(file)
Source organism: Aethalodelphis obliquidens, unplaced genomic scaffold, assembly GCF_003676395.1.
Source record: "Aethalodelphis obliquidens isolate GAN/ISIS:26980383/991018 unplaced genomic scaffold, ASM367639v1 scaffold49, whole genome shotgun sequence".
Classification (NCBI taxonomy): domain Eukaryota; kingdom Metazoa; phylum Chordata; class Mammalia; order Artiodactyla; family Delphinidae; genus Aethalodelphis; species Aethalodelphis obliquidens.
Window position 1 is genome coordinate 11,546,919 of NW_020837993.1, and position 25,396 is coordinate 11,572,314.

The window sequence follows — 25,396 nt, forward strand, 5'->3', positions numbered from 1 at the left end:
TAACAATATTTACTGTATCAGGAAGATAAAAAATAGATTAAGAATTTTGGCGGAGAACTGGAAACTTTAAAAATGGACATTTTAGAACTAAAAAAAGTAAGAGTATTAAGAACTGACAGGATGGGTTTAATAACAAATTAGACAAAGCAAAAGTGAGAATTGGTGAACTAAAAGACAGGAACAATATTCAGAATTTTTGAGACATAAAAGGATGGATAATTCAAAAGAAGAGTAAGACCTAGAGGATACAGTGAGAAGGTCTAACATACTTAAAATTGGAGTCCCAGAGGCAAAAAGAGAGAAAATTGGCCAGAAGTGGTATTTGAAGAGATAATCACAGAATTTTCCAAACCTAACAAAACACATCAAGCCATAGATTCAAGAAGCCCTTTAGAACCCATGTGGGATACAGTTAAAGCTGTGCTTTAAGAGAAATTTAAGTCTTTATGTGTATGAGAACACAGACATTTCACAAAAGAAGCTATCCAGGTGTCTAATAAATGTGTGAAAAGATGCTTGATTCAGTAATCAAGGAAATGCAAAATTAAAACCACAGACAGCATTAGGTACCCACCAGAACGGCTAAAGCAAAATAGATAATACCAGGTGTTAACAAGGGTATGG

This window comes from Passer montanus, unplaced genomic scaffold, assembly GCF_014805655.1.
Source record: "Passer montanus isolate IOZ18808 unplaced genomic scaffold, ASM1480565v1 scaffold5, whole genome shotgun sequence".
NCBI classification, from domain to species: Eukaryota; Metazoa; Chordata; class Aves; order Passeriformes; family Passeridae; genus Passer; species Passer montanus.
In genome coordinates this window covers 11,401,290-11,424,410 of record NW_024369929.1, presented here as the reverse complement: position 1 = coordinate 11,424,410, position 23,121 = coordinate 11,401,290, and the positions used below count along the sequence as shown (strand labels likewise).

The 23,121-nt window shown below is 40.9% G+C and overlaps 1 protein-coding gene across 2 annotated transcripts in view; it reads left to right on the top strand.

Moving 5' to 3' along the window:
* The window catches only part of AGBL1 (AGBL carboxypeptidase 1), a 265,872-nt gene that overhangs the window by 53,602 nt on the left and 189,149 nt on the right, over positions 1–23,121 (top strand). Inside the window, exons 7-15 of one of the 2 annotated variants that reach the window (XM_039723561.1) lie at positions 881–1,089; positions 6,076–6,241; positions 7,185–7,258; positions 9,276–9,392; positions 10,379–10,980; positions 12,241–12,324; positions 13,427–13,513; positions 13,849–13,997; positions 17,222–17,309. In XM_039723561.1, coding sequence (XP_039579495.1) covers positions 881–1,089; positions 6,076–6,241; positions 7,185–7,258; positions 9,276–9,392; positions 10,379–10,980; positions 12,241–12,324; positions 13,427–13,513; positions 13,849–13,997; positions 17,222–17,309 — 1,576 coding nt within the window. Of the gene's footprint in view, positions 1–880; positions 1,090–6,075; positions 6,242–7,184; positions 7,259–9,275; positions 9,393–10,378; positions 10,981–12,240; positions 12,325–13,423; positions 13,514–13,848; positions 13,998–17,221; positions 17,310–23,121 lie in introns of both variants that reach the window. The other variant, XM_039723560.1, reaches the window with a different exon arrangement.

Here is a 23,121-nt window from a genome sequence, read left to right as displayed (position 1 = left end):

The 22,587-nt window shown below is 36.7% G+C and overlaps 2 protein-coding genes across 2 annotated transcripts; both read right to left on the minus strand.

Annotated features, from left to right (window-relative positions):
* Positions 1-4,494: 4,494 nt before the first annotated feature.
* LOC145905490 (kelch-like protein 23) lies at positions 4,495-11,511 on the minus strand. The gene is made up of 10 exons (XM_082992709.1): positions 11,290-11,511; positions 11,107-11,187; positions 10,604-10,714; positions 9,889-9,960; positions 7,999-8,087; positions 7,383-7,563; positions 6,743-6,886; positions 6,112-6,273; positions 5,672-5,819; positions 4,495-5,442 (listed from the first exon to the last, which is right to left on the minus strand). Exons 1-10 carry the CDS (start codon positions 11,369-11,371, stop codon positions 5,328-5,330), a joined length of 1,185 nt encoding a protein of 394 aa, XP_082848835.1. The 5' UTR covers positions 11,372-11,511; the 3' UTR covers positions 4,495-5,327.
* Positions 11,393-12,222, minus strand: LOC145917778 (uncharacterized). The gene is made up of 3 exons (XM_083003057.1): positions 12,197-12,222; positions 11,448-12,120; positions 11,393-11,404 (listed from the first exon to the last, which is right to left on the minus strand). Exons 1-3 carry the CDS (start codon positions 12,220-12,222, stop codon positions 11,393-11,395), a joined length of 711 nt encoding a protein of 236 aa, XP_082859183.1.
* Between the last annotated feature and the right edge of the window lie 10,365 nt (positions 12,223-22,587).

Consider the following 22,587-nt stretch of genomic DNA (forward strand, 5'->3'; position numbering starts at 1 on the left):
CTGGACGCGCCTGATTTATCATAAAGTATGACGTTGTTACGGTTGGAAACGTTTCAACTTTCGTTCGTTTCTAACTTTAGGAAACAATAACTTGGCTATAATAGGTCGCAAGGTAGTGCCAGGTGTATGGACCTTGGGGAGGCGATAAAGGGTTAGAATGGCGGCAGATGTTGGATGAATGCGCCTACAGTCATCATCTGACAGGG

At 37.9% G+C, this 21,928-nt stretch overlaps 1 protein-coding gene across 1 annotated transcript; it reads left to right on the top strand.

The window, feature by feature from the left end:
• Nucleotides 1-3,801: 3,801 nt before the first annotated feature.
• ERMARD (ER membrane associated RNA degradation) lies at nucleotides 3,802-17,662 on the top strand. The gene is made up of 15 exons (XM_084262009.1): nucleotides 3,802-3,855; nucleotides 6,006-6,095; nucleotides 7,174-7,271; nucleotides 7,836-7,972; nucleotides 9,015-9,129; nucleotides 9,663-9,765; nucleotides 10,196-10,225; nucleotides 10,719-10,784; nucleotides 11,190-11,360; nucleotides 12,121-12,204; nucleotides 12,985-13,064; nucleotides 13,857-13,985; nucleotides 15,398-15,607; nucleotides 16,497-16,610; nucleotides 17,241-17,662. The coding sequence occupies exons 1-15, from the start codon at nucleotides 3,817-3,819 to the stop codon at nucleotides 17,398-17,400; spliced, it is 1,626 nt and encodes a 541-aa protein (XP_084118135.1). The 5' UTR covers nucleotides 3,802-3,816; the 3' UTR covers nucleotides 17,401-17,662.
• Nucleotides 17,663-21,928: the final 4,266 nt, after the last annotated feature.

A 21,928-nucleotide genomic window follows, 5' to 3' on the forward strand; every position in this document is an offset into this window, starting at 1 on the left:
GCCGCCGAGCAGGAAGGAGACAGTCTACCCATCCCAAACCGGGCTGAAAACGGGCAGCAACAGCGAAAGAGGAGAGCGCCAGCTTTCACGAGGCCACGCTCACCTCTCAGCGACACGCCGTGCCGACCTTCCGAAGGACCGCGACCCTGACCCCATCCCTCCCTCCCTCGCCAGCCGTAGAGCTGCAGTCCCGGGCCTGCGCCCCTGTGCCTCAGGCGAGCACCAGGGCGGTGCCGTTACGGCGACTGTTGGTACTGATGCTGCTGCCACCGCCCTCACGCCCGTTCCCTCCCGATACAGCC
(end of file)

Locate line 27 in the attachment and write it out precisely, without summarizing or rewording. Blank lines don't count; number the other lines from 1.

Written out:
• Nucleotides 17,663-21,928: the final 4,266 nt, after the last annotated feature.